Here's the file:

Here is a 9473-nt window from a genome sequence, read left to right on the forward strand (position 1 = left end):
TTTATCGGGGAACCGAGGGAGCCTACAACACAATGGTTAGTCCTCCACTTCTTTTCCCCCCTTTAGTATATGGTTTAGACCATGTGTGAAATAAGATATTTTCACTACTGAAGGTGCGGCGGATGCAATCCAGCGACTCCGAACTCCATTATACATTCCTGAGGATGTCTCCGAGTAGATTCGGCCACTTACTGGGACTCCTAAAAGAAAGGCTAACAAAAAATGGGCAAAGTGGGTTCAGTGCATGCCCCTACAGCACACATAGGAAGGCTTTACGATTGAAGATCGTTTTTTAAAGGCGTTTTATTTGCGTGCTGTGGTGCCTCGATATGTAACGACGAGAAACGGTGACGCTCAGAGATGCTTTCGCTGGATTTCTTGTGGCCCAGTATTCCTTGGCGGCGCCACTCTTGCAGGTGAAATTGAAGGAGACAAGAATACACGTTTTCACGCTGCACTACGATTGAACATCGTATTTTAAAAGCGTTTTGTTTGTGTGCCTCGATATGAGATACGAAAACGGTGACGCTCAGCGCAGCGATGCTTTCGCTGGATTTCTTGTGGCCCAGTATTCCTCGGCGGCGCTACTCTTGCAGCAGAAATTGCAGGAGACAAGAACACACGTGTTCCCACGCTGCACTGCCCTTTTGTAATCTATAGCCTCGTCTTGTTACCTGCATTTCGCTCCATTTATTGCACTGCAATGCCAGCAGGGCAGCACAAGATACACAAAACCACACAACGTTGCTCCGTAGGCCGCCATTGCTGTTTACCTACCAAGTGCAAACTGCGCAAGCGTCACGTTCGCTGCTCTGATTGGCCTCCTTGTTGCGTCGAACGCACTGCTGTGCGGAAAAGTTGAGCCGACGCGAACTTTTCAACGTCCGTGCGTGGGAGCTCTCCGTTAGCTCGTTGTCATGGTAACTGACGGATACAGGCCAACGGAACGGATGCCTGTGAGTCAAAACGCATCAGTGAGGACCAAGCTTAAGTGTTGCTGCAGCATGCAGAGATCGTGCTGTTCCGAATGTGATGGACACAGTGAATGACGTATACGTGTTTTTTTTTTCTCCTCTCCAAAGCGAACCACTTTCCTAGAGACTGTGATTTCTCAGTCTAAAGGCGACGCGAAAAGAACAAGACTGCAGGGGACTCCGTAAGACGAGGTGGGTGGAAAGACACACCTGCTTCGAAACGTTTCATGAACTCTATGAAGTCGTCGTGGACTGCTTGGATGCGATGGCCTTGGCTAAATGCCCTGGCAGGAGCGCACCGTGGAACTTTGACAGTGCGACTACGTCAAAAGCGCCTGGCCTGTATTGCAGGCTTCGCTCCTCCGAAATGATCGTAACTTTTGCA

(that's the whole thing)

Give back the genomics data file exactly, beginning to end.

Here is a 9473-nt window from a genome sequence, read left to right on the forward strand (position 1 = left end):
TTTATCGGGGAACCGAGGGAGCCTACAACACAATGGTTAGTCCTCCACTTCTTTTCCCCCCTTTAGTATATGGTTTAGACCATGTGTGAAATAAGATATTTTCACTACTGAAGGTGCGGCGGATGCAATCCAGCGACTCCGAACTCCATTATACATTCCTGAGGATGTCTCCGAGTAGATTCGGCCACTTACTGGGACTCCTAAAAGAAAGGCTAACAAAAAATGGGCAAAGTGGGTTCAGTGCATGCCCCTACAGCACACATAGGAAGGCTTTACGATTGAAGATCGTTTTTTAAAGGCGTTTTATTTGCGTGCTGTGGTGCCTCGATATGTAACGACGAGAAACGGTGACGCTCAGAGATGCTTTCGCTGGATTTCTTGTGGCCCAGTATTCCTTGGCGGCGCCACTCTTGCAGGTGAAATTGAAGGAGACAAGAATACACGTTTTCACGCTGCACTACGATTGAACATCGTATTTTAAAAGCGTTTTGTTTGTGTGCCTCGATATGAGATACGAAAACGGTGACGCTCAGCGCAGCGATGCTTTCGCTGGATTTCTTGTGGCCCAGTATTCCTCGGCGGCGCTACTCTTGCAGCAGAAATTGCAGGAGACAAGAACACACGTGTTCCCACGCTGCACTGCCCTTTTGTAATCTATAGCCTCGTCTTGTTACCTGCATTTCGCTCCATTTATTGCACTGCAATGCCAGCAGGGCAGCACAAGATACACAAAACCACACAACGTTGCTCCGTAGGCCGCCATTGCTGTTTACCTACCAAGTGCAAACTGCGCAAGCGTCACGTTCGCTGCTCTGATTGGCCTCCTTGTTGCGTCGAACGCACTGCTGTGCGGAAAAGTTGAGCCGACGCGAACTTTTCAACGTCCGTGCGTGGGAGCTCTCCGTTAGCTCGTTGTCATGGTAACTGACGGATACAGGCCAACGGAACGGATGCCTGTGAGTCAAAACGCATCAGTGAGGACCAAGCTTAAGTGTTGCTGCAGCATGCAGAGATCGTGCTGTTCCGAATGTGATGGACACAGTGAATGACGTATACGTGTTTTTTTTTTCTCCTCTCCAAAGCGAACCACTTTCCTAGAGACTGTGATTTCTCAGTCTAAAGGCGACGCGAAAAGAACAAGACTGCAGGGGACTCCGTAAGACGAGGTGGGTGGAAAGACACACCTGCTTCGAAACGTTTCATGAACTCTATGAAGTCGTCGTGGACTGCTTGGATGCGATGGCCTTGGCTAAATGCCCTGGCAGGAGCGCACCGTGGAACTTTGACAGTGCGACTACGTCAAAAGCGCCTGGCCTGTATTGCAGGCTTCGCTCCTCCGAAATGATCGTAACTTTTGCA